Numerous studies have investigated the biological and pathophysiological roles of mouse macrophages. However, our understanding of the distribution, function, and role of human cardiac macrophages remains limited. Studies have demonstrated that the concept of tissue macrophage heterogeneity is translatable to humans.[34,60] Previous studies reported that human monocytes and monocyte-derived macrophages express CCR2 as observed in murine cardiac macrophages.[61,62] In one study, Bajpai et al obtained myocardial specimens from patients with ischemic heart injury that contained CCR2− embryo-derived resident macrophages, CCR2+ monocyte-derived resident macrophages, and CCR2+ monocytes. They tested LV myocardial specimens from patients with HR and found that the human heart contains distinct subsets macrophages, with CCR2+ macrophages derived from influx of blood flow and CCR2− macrophages maintained and resident in the heart. Like murine cardiac resident macrophages, which are categorized by major histocompatibility complex (MHC) expression, human cardiac macrophages can be categorized via human homolog of MHC-II human leukocyte antigen DR isotype (HLA-DR) expression. CCR2+HLA-DRhigh and CCR2−HLA-DRhigh cells represent macrophages in cardiac tissue, and CCR2+HLA-DRlow cells are circulating monocytes. One distinction between murine cardiac macrophages and human cardiac macrophages is that murine CCR2− macrophages express both high and low MHC II while human CCR2− macrophages predominantly express high HLA-DR. Human CCR2+ macrophages express CD14+CD16−, indicating an origin from monocytes, which are predominantly CD14+CD16− and functionally equivalent to murine Ly6ChighCCR2+ monocytes. Human macrophages can be distinguished from other dendritic cells by the MerTK expression. Human cardiac CCR2− macrophages and CCR2+ macrophages expressed MerTK at the mRNA and protein level, while CCR2+ monocytes lacked MerTK expression. DeBerge et al demonstrated that resident CCR2+ macrophages induce MerTK expression on CCR2− cardiac resident macrophages, suggesting that monitoring soluble MER serum levels can serve as an indicator of MerTK cleavage after ischemic/reperfusion injury in humans and as a prognostic marker after heart attack.
As a conclusive and prospective viewpoint, we summarized all the functions of the inflammatory cells in ischemia heart tissue during IHD, as illustrated in Figure 2. It indicates all involved inflammatory cells and their role in the pro-reparative process.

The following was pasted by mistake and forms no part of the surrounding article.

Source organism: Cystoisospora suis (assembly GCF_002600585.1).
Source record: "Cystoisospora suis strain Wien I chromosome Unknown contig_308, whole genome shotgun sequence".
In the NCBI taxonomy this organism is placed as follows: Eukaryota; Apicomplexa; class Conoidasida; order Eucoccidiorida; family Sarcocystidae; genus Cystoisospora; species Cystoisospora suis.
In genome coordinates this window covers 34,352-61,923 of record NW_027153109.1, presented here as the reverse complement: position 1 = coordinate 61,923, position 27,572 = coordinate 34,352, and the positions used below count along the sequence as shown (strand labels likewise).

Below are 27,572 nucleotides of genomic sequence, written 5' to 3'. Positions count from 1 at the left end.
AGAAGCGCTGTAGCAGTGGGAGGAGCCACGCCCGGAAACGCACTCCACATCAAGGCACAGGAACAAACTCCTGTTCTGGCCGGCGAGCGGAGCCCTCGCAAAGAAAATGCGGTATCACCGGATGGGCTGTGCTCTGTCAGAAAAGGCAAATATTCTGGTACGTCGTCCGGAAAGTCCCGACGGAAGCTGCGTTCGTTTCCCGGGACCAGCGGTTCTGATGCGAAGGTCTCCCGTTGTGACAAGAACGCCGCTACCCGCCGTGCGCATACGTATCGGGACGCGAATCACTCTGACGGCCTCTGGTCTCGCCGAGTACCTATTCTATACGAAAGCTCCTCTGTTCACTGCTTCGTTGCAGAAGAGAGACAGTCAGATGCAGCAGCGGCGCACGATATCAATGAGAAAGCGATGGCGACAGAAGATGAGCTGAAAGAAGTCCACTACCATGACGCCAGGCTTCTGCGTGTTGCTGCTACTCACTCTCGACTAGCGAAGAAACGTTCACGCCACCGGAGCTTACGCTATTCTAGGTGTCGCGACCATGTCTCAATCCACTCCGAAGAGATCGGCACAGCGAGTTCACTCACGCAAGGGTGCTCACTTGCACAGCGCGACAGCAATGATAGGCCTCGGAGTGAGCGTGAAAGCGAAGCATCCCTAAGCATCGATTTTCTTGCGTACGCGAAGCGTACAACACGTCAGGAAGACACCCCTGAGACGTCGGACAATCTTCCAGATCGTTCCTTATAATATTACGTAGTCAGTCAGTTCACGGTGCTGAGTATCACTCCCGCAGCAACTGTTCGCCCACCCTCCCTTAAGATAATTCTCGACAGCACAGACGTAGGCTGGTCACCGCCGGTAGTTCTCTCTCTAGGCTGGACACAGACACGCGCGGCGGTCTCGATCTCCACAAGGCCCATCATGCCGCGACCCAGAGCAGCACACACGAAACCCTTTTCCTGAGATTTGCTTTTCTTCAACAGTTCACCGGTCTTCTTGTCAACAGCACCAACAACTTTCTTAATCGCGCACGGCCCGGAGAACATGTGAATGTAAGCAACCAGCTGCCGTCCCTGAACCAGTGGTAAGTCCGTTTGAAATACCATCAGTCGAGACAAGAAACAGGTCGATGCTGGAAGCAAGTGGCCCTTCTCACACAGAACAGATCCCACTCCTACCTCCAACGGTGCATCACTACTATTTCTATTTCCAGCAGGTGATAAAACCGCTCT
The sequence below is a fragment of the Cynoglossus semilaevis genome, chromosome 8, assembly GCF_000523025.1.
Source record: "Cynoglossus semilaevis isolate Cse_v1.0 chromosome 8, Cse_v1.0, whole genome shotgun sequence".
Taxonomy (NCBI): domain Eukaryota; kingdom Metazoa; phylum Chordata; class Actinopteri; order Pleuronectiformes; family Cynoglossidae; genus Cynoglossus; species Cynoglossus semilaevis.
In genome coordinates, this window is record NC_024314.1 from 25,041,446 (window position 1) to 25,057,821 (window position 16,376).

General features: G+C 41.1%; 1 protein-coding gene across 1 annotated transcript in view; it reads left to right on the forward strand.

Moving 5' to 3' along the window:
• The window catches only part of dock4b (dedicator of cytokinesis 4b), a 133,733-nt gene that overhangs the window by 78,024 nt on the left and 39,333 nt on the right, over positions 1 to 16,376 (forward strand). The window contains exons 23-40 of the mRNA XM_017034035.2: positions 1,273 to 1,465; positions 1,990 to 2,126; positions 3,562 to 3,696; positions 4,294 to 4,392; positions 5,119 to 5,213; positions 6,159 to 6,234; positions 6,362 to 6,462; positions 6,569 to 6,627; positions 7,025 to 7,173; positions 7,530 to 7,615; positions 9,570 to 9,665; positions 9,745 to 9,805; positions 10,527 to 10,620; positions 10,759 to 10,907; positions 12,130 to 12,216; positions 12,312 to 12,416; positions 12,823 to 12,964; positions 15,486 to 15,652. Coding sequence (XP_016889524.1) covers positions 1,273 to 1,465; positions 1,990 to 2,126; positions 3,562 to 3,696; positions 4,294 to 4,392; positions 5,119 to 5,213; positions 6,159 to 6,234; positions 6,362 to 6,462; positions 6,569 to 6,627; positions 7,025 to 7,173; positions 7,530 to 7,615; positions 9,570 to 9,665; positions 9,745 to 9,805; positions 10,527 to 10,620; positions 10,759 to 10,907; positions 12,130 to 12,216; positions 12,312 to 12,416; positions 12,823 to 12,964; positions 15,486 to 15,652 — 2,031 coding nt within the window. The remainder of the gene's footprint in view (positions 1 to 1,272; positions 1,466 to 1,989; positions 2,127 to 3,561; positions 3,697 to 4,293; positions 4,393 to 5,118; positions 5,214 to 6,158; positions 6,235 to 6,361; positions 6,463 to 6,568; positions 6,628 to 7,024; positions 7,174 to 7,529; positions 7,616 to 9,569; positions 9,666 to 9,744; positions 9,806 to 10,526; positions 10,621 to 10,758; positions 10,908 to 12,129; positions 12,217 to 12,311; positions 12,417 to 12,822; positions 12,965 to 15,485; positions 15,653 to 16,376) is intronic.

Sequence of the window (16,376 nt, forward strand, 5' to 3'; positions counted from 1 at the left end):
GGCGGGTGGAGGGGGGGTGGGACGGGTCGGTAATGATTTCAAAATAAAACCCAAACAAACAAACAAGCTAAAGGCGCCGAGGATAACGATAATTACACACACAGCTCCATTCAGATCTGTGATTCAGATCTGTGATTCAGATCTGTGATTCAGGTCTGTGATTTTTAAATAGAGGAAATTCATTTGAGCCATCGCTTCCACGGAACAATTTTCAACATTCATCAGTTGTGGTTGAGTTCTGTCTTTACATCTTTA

The heart harbors a heterogeneous group of macrophages that can participate in both pro-inflammatory and pro-reparative processes. The distinction between tissue-residing cardiac macrophages and circulating monocyte-derived macrophages has become a fertile area for study in recent years. CCR2+ resident macrophages play roles in neutrophils recruitment and pro-inflammation and are associated with adverse heart remodeling and impaired LV systolic function. In contrast, CCR2− resident macrophages participate in the cardiac wound phagocytotic debridement and pro-reparative processes and are associated with improved heart outcomes. These findings highlight that macrophages, whether circulating or permanently residing, originate from diverse lineages, and as a result, have different functions.
Together, these study findings suggest that interventions that target CCR2+ macrophages with subsequent improvement of CCR2− resident macrophage function may represent a novel therapeutic approach to suppressing inflammation and decreasing adverse LV remodeling in post-MI patients, thus improving their long-term heart function. Future studies are needed to determine the beneficial and adverse physiologic and pathophysiologic effects of resident macrophages in human cardiac tissue and their potential clinical use in controlling infarct size and reversing adverse cardiac remodeling to improve mortality in post-MI patients.
Conflicts of Interest
Editor note: Xinliang Ma is an associate editor of Cardiology Discovery. Yajing Wang is a member of the editorial board of Cardiology Discovery. The article was subject to the journal's standard procedures, with peer review handled independently of these editors and their research groups.